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Opinion: Missouri legislative session ends with dysfunction

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The closing days this month of Missouri's legislature were among the most dysfunctional I've covered in more than half a century.

Filibusters by Senate Republican conservatives blocked action on a number of issues. Ironically, the issues killed included conservative issues to allow firearms on public transportation and to increase the vote percentage required for approval of a state constitutional amendment in the face of a proposed initiative to put an abortion-rights constitutional amendment on the ballot.

Although, to be fair, there were some Republican successes that include banning transgender medical procedures for minors, banning males from participating in school sports teams designated for females, the Republican governor's proposal for a massive budget to widen Interstate 70 and a package of tax cuts.

The Senate conservative gridlock was the opposite of the vision I heard from the two Senate Republican leaders chosen by their caucus after the 2022 November elections. They voiced hopes to bridge the GOP divisions that had gridlocked the Senate in the previous session.

Their statements reminded me of 2017, when Republican Sen. Bob Dixon and Democrat Sen. Kiki Curls rose during a Senate session to jointly sing "Kumbaya" in an effort to bring peace within the Senate that was as divided as this year.

Maybe if a few senators had risen to sing that song of peace during this year's filibusters it might have brought stability to the Senate. Although, the singing by Curls and Dixon did not bring peace in a gridlocked Senate.

A major factor for this year's legislative dysfunction involved how both the House and Senate loaded bills with amendments unrelated to the original single subject as required by the state Constitution. It caused hours of lost time as legislators asked for explanations about what was in a measure upon which they were to vote.

Sen. Mike Moon, R-Lawrence County, spent hours in the closing days objecting to bloated bills he argued violated constitutional restrictions and sought detailed explanations of the contents.

Imagine a legislator getting a substitute for what had been a short bill but returned to the chamber with a pile of unrelated provisions expanding the bill to nearly 200 pages and having to vote on the measure just a few days before the session adjourns.

Maybe legislative leaders should have ruled out of order any amendment that violated the Missouri Constitution's requirement that limits bills to the "original purpose" and restricts non-appropriation bills to "one subject."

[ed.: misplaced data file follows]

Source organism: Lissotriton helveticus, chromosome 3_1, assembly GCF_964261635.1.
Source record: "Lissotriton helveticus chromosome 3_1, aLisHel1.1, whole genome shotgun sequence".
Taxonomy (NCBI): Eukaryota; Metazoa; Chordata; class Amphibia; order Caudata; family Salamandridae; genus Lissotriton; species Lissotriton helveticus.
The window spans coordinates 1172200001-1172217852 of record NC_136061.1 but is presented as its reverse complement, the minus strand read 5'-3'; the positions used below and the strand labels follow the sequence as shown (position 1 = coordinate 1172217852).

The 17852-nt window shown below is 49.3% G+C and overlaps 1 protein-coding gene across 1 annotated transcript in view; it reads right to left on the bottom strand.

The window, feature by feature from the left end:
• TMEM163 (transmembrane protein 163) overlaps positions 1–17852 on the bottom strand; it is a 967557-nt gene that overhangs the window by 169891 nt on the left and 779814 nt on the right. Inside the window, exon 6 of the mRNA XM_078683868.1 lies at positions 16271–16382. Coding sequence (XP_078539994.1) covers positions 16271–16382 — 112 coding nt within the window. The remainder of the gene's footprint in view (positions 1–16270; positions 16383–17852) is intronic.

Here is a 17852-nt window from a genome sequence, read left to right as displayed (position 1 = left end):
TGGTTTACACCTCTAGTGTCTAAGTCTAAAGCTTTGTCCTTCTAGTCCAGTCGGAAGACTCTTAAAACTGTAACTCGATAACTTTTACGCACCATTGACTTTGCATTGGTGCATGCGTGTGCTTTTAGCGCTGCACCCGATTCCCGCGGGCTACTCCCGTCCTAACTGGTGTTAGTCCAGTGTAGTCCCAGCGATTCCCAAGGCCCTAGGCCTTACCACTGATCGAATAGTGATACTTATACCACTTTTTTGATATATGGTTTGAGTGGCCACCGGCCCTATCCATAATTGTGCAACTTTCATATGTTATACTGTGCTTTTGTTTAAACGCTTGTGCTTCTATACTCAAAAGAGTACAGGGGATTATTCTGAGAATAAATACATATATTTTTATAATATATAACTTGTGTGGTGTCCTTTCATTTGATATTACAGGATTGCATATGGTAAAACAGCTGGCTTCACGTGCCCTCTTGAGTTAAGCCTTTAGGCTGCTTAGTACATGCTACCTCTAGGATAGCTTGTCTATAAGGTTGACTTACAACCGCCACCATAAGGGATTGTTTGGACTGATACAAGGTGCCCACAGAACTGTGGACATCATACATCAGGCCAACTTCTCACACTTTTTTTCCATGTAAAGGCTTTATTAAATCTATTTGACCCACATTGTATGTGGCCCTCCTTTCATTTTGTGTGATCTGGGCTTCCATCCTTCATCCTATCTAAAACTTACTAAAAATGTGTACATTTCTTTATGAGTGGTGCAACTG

Maybe it would have helped if Gov. Mike Parson had publicly warned he would veto bills that covered unrelated subjects that went beyond the original purpose.

After all, in 2022, of the four non-budget bills he vetoed, Parson cited violation of the single-topic constitutional requirement for vetoing two of those bills.

One of the most profound vetoes citing the single-topic requirement of the state Constitution was in 2012.

Gov. Jay Nixon vetoed a bill that he described had begun as a relatively "simple housekeeping measure …. but in the final days of the session, discipline waned as amendment upon unrelated amendment was added, transforming the bill into a seventy-nine page hodgepodge of unrelated matters, and abandoning the constitutional guideposts for legislative transparency in the process."

Nixon concluded in his veto letter that the bill had become "a sanctuary for orphaned ideas in search of safe transport to becoming law."

That is almost a perfect description of so many bloated bills in the 2023 legislative session.

The best example this year was a simple bill of 18 pages covering just crimes involving ATM teller machines. But the legislature inflated the bill to 187 pages covering numerous topics unrelated to ATMs or even crime.

If you think I am exaggerating, check out this website that will give you links to the long staff description and to the text of the bill now before the governor.

I fully understand Moon's frustrations with the complexity of understanding what actually is contained in a bill covering a hodgepodge of subjects facing legislators in the final hours of a session.

Early in my career as a statehouse reporter, the late Sen. Clifford Jones, R-St. Louis County, urged me to always read the actual text of a bill and not rely on staff summaries or sponsor descriptions. Following his advice, I often found tremendous stories buried in bills.

But this year the size of these bills expanded by unrelated amendments in the hectic final days made it impossible for me to adhere to his advice.

I wonder if legislators, before taking a final vote on these bills, experienced the same frustration as I did this session.

Phill Brooks has been a statehouse reporter since 1970, making him the dean of the Missouri statehouse press corps. He is director of Missouri Digital News and an emeritus faculty member of the Missouri School of Journalism.

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